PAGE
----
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Trees/Blue Jacaranda Tree !


Good morning Mr Wells !
I live in Houston texas ZOne 8B- 4 years ago- someone gave me a " young tree" - I thought that a bushe and planted in the front flower bed - very next to the wall (2,3 feet) and side walk (1 ,2 feet) - and between the Crape myrtle and some other bushes- In years , it was not getting big and some of my co-workers also were told me I have a mimosa tree-
Last year, I  began fertilizing - water plus more soil -and now it talls about 15 feets with  multi trunks ! so I had someone trimmed the top to 10 feets last Spring ( 2013 )- later in spring - "the tree " has beautiful blue flowers that why i am abe to identify it is a  blue Jacaranda  !
I have been researched and known - jacaranda has big / long -shallow root -and a big shadding tree -Plus since I pruned the top - then it gets a lot a vertical shoots from the trunks.
My question are :
1/ Should I transplant the tree to another suitable location - is the percent for that lovely  tree to survice when moving: high or not ?- If not likely- Is it ok for the tree just be there around other tree and spring flower bushes ?
2/ there are muliple average trunks (  5 f to 7 ft ) and one big trunk ( 10 f  )- is it posible for me to cut them all and leave only the big one 10 feet left ?
3/When is the best times to prune or to transplant this tree to other spot ?- and how to do it ?

Thanks for your time !

I am trying to visualize this tree.  

Now I suspect, if you have identified correctly you have flowers in groups or bunches, perhaps the group being as large as a foot.  The flowers will last perhaps around two months, and then will grow seed pods.  The leaves are also quite large.  

It sounds like you had it topped from 15 feet down to 10 feet, and unfortunate situation for a Jacaranda.

Jacarandas thrive well in your area, and prefer a sunny position and well-drained, fertile soil, preferbly with regular summer watering. They can grow quite tall and wide, so you have to consider location, and yours is not in a good one.

Once your plant, water and add nulch around the roots with organic material to help to retain soil moisture in summer.  Mulch should be no more than a couple of inches.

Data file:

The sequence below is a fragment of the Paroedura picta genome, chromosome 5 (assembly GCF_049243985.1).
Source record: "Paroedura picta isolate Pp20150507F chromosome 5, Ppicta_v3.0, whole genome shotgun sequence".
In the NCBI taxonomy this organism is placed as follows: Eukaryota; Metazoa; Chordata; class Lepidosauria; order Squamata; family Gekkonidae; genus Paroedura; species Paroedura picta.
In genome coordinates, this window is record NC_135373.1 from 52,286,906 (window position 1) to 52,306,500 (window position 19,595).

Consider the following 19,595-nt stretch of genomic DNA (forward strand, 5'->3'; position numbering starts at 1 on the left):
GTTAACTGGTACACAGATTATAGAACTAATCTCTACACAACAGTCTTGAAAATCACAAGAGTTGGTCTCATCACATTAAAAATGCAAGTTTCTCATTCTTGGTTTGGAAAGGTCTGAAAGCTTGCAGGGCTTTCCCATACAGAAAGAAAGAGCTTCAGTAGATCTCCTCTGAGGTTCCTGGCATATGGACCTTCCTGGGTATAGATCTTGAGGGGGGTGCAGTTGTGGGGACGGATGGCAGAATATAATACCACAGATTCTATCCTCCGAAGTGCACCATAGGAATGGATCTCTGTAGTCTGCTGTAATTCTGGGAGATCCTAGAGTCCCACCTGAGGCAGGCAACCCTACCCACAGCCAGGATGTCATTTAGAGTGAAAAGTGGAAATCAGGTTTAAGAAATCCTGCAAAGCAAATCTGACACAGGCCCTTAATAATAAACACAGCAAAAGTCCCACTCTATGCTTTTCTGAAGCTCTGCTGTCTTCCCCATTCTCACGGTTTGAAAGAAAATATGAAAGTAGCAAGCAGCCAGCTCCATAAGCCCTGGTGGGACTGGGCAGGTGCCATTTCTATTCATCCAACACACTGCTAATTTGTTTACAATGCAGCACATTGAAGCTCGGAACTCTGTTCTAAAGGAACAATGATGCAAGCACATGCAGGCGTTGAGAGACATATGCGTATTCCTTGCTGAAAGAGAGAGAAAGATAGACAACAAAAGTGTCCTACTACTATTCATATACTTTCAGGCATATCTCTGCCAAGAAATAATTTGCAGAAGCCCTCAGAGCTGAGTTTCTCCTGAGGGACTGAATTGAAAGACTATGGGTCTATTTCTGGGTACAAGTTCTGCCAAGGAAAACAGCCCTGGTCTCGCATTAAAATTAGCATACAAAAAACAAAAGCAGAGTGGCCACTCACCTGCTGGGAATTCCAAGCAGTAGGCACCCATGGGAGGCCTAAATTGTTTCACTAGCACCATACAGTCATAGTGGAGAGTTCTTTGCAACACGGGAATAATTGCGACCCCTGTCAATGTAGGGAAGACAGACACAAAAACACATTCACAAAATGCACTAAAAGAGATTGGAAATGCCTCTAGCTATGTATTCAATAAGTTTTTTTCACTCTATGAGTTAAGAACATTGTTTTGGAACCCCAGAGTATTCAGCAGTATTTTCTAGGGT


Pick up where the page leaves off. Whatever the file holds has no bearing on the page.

One issue with Jacarandas is to not prune them, ever.  Pruning will cause serious long term impact to their looks, because when you prune them they will send up vertical shoots.  This takes away from the normal elegant umbrella shape.

Since you have pruned, you will need to be persistent and remove the vertical shoots as they grow.

Now to your questions.  

1) should you move it..  Really you have no choice.  You planted for years ago, it is best to relocate sooner rather than later as the roots will continue to grow making a successful transplant more difficult.  It will grow too large for where it is, and eventually need to be cut down. Wait until late fall though when cooler and less hot sun.  Provide lots of water before and after transplant.  Take as large a root area as practical.

2) one trunk is natural and preferable for this tree, pruning is likely what caused the additional growth.  You will need to remove the additional shoots, they will regrow, but cut when very small.   Leave only the central leader r trunk.  You can prune these back anytime, however if a lot and large preferable do not do them all at once as it will be more vigorous in response to replace.  Try taking one or two and wait a couple of months to take a couple more.  Try to encourage the central leader to take over and grow, rather than shocking it into regrowing more shoots.

3) when to transplant, in all time.  When cooler.   However carefully trim back shoots slowly up to that timeframe.  

We want to carefully nature this tree, and gently bring it back to a more natural form.  It is possible, but is going to take time and patience.

Send pictures, and keep in touch as you go through process.


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Robin Wells


Most of my experience is in urban forestry and landscape environment. Questions related to tree identification, tree diseases or insect related problems, soil related issues or soil science, pruning techniques or practices, pesticide related questions, fertilization of trees or shrubs, tree support systems (cabling or bracing), tree planting, tree watering needs or tree risk assessment/management, although insect related we also have a specific area dealing with the emerald ash borer.


30 years work in urban forestry. Bachelor degree in forestry. ISA Certified Arborist. ISA Certified Tree Risk Assessor. Consulting Arborist. Ontario licensed pesticide applicator.

ISA Intrenational ISA Ontario Ontario Commercial Arborist Association Tree Care Industry Association American Society of Consulting Arborists

Midland Mirror ( newspaper )

Bachelor degree in forestry. Many other post university seminars and courses in Aboriculture.

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Various commercial, residential, municipal, real estate and legal clients. Typically do not list the names.

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